Ozzie Guillen backtracks on that Asian/Latino ballplayer thing

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On one level I’m happy that Ozzie Guillen is now backtracking from his controversial comments over the weekend, saying that his stuff about baseball treating Asian players better than Latinos was taken out of context, misinterpreted and so on.  I mean, we have a pretty decent pennant race shaping up here in the AL Central, and I’d hate for some silly off-the-field distraction to unduly impact it.

On the other hand, Guillen’s moonwalking from controversy disrupts a pet theory I have: that Ozzie is going to try to get himself fired so that he can take over the Marlins job next season. No, I have no reason other than my own deranged mind to support such a theory (well, almost no other reason), but I think that’s what Kat Von D did on Miami Ink before taking over her own show in L.A., and this totally fits the pattern.

Um, forget I said that. I have no idea what any of that meant. Anyway.

In other news, you will officially win the Internet for the day if you can find me a single recent example of public figure trying to get out from under the heat of controversial comments without playing the “my words were taken out of context” card. Indeed, it’s gotten so bad on that score that whenever I hear it, I instantly translate it to “since I was on tape and thus can’t pretend I didn’t say it, I am now trying to the next best thing.”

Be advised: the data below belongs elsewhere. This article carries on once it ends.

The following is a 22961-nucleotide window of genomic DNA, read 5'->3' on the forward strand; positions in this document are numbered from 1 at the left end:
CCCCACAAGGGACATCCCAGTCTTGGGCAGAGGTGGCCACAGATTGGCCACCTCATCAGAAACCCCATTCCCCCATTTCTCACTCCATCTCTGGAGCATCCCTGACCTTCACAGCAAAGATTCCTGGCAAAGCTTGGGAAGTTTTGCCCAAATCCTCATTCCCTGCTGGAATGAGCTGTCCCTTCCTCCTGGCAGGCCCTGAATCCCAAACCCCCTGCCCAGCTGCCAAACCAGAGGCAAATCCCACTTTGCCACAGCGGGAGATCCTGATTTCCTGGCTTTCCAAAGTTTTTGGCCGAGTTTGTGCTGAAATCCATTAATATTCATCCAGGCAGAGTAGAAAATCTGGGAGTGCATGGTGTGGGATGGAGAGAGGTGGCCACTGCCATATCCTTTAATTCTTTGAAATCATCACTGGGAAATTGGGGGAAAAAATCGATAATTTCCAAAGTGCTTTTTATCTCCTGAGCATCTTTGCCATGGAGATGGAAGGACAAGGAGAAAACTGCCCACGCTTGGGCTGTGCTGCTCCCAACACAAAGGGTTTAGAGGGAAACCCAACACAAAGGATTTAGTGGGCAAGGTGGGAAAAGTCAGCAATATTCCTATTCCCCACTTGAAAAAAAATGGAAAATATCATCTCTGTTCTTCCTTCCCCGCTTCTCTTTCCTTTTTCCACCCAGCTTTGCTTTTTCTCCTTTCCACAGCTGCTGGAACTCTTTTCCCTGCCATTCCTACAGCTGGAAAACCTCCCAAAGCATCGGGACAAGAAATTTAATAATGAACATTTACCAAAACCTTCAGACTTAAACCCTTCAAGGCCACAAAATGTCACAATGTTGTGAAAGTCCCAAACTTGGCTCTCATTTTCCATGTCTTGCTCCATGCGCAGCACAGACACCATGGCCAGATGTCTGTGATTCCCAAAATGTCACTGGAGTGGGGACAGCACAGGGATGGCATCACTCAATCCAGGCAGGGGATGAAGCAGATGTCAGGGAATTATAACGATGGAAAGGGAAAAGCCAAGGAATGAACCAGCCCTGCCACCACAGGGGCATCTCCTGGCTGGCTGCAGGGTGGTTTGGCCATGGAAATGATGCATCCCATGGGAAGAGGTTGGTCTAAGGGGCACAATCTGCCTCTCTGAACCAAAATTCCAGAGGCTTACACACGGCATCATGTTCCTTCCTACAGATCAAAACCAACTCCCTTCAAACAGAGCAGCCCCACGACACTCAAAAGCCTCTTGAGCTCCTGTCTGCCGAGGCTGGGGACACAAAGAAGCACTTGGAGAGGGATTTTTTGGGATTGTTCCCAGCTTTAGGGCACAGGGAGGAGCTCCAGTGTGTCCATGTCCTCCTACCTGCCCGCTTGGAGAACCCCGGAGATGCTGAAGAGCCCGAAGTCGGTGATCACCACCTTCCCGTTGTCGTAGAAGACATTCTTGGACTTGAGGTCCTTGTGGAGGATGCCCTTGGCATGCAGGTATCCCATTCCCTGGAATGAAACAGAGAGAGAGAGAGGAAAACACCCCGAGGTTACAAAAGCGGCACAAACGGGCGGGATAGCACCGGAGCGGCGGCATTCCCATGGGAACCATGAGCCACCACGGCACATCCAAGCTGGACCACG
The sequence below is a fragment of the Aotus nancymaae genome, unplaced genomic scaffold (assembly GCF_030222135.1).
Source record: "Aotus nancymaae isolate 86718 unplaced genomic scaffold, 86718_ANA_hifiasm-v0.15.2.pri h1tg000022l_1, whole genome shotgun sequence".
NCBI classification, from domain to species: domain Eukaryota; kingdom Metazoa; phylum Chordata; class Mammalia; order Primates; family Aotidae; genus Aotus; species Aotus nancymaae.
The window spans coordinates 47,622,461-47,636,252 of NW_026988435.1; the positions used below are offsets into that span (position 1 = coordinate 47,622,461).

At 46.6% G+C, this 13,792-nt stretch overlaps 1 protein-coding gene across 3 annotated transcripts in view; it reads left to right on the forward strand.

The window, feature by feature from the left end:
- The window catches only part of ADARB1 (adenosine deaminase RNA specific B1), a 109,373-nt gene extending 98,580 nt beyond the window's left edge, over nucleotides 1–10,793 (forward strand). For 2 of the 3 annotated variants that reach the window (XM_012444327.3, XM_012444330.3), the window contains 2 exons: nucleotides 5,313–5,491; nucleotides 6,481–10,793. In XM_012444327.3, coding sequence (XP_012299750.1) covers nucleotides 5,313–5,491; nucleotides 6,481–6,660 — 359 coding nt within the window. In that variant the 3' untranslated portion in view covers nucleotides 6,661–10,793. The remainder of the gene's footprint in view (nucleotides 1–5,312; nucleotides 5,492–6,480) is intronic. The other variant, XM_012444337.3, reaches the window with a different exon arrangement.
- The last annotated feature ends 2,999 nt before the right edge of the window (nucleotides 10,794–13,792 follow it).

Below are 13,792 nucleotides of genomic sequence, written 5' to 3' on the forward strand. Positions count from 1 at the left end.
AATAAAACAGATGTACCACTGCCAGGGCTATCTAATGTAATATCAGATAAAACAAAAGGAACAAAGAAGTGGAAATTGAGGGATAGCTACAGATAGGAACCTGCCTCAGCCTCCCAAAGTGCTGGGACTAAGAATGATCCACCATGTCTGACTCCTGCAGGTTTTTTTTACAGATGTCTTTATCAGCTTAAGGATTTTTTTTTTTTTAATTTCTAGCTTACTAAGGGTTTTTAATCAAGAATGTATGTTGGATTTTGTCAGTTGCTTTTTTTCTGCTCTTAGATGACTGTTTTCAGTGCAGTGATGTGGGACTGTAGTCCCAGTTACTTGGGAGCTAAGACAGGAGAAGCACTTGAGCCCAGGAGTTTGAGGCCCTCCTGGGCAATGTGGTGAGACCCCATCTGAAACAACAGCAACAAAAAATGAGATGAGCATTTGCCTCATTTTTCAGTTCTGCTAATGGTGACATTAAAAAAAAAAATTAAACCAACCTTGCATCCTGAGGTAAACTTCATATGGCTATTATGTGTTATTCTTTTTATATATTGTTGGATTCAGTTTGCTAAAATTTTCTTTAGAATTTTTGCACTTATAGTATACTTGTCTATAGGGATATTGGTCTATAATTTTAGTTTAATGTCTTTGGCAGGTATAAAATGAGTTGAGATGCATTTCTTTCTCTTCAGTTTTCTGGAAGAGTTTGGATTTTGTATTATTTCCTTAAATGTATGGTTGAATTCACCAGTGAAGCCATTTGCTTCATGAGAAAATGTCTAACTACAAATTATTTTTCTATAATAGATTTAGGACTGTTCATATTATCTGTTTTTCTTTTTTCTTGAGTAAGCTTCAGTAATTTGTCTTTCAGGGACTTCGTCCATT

Danny Farquhar in critical condition after suffering ruptured aneurysm

Danny Farquhar
AP Images
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Awful news for the White Sox and reliever Danny Farquhar: the right-hander remains hospitalized with a brain hemorrhage, per a team announcement on Saturday. He’s in stable but critical condition after sustaining a “ruptured aneurysm [that] caused the brain bleed” on Friday.

Farquhar, 31, passed out in the dugout during the sixth inning of Friday’s game against the Astros. He regained consciousness shortly after the incident and was taken to RUSH University Medical Center, where he’s expected to continue treatment with Dr. Demetrius Lopez in the neurological ICU unit.

“It takes your breath away a little bit,” club manager Rick Renteria said following the game. “One of your guys is down there and you have no idea what’s going on. […] When one of your teammates or anybody you know has an episode, even if it’s not a teammate, something is going on, you realize everything else you keep in perspective. Everything has its place. It’s one of our guys, so we are glad he was conscious when he left here.”